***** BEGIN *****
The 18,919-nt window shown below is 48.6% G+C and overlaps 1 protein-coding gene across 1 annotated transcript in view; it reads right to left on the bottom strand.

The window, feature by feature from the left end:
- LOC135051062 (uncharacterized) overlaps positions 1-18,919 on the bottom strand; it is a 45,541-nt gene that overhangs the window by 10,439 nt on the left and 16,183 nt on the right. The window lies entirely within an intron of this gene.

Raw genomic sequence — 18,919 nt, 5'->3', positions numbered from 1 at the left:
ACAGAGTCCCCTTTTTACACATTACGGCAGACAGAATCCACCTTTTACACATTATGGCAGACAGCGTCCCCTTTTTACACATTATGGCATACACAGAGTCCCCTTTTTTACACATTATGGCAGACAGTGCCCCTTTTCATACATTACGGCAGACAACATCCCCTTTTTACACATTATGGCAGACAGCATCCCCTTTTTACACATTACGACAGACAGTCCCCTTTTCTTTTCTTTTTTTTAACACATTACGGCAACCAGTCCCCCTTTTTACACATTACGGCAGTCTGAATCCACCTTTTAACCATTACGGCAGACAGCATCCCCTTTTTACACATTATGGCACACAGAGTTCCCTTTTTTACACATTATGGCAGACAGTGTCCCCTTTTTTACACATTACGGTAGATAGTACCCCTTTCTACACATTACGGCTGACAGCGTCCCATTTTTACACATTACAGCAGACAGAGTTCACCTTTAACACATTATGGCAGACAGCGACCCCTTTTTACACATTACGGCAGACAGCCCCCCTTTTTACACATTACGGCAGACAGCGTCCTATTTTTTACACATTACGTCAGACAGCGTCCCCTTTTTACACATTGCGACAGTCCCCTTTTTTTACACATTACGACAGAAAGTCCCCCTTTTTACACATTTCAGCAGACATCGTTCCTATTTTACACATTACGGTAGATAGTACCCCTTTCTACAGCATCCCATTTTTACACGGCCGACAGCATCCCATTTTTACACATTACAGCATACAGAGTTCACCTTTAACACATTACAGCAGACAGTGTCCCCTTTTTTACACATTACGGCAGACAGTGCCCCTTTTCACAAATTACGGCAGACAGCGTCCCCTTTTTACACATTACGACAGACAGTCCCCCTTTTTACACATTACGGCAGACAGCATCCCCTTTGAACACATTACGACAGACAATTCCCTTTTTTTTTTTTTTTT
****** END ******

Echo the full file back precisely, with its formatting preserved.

The 18,919-nt window shown below is 48.6% G+C and overlaps 1 protein-coding gene across 1 annotated transcript in view; it reads right to left on the bottom strand.

The window, feature by feature from the left end:
- LOC135051062 (uncharacterized) overlaps positions 1-18,919 on the bottom strand; it is a 45,541-nt gene that overhangs the window by 10,439 nt on the left and 16,183 nt on the right. The window lies entirely within an intron of this gene.

Raw genomic sequence — 18,919 nt, 5'->3', positions numbered from 1 at the left:
ACAGAGTCCCCTTTTTACACATTACGGCAGACAGAATCCACCTTTTACACATTATGGCAGACAGCGTCCCCTTTTTACACATTATGGCATACACAGAGTCCCCTTTTTTACACATTATGGCAGACAGTGCCCCTTTTCATACATTACGGCAGACAACATCCCCTTTTTACACATTATGGCAGACAGCATCCCCTTTTTACACATTACGACAGACAGTCCCCTTTTCTTTTCTTTTTTTTAACACATTACGGCAACCAGTCCCCCTTTTTACACATTACGGCAGTCTGAATCCACCTTTTAACCATTACGGCAGACAGCATCCCCTTTTTACACATTATGGCACACAGAGTTCCCTTTTTTACACATTATGGCAGACAGTGTCCCCTTTTTTACACATTACGGTAGATAGTACCCCTTTCTACACATTACGGCTGACAGCGTCCCATTTTTACACATTACAGCAGACAGAGTTCACCTTTAACACATTATGGCAGACAGCGACCCCTTTTTACACATTACGGCAGACAGCCCCCCTTTTTACACATTACGGCAGACAGCGTCCTATTTTTTACACATTACGTCAGACAGCGTCCCCTTTTTACACATTGCGACAGTCCCCTTTTTTTACACATTACGACAGAAAGTCCCCCTTTTTACACATTTCAGCAGACATCGTTCCTATTTTACACATTACGGTAGATAGTACCCCTTTCTACAGCATCCCATTTTTACACGGCCGACAGCATCCCATTTTTACACATTACAGCATACAGAGTTCACCTTTAACACATTACAGCAGACAGTGTCCCCTTTTTTACACATTACGGCAGACAGTGCCCCTTTTCACAAATTACGGCAGACAGCGTCCCCTTTTTACACATTACGACAGACAGTCCCCCTTTTTACACATTACGGCAGACAGCATCCCCTTTGAACACATTACGACAGACAATTCCCTTTTTTTTTTTTTTTT